Over the decades, Wade has championed marine reserves, calling them “wet libraries”.

With his wife Jan, he studied dolphin behavior and communication in Northland, writing books and articles about their findings.

He also spent decades raising awareness of the vital role that mangroves play in our coastal environment, using the mangroves near his home in Matapouri to illustrate their beauty and significance.  He was also an accomplished underwater photographer with many of his photographs featuring in books he has authored/co-authored.

Sadly, Wade passed away recently and the NZMSS extends their condolences to Wade’s wife Jan and family.

At Wade’s request, the money for his award went to funding four rangatahi from PARA KORE KI TĀMAKI to attend the Experiencing Marine Reserves

Past Recipients

2018

Dr. Roger Grace

 

Dr. Roger Grace was awarded the John Morton Award in 2018 in recognition of his life-long dedication and contribution to marine conservation. Roger did his Ph.D. under the supervision of Professor John Morton on the benthic ecology of the Whangateau Harbour and was the first student at the University of Auckland to carry out a diving-based thesis.  Roger was a true pioneer in scientific diving and underwater photography.  Photography has been a major component of Roger’s contribution to marine science and marine conservation, documenting and telling a story.  He was the photographer on many Greenpeace campaigns in the 1990s and early 2000s that took him all over the world and shone a spotlight on important issues in the marine environment such as the effects of bottom trawling. Roger also pioneered habitat mapping and marine reserve monitoring in NZ, including developing rapid methods for seabed habitat mapping, including aerial photography, underwater video, and sonar. Roger remains active in marine conservation, he is a frequent speaker at public meetings, local community groups, schools, and workshops, and regularly provides expert advice on MPAs and other issues in the marine environment. Through his research, photos, presentations and hundreds of popular articles on marine conservation Roger has played an important role in informing the wider public on the situation and issues regarding marine biodiversity in New Zealand.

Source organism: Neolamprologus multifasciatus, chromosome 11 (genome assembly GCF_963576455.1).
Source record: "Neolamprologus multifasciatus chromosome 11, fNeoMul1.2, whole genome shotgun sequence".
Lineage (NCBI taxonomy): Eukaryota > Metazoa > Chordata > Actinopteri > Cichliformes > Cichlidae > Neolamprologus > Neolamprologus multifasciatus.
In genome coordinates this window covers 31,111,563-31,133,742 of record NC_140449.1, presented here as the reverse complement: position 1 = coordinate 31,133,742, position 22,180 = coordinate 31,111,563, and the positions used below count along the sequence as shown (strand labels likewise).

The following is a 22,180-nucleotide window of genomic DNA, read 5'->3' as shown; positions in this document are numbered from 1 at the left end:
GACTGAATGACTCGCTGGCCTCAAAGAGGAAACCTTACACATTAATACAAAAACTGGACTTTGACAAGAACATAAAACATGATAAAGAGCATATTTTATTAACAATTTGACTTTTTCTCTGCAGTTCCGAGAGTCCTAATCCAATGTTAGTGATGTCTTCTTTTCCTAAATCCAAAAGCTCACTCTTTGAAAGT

2017

Dr. Ken Grange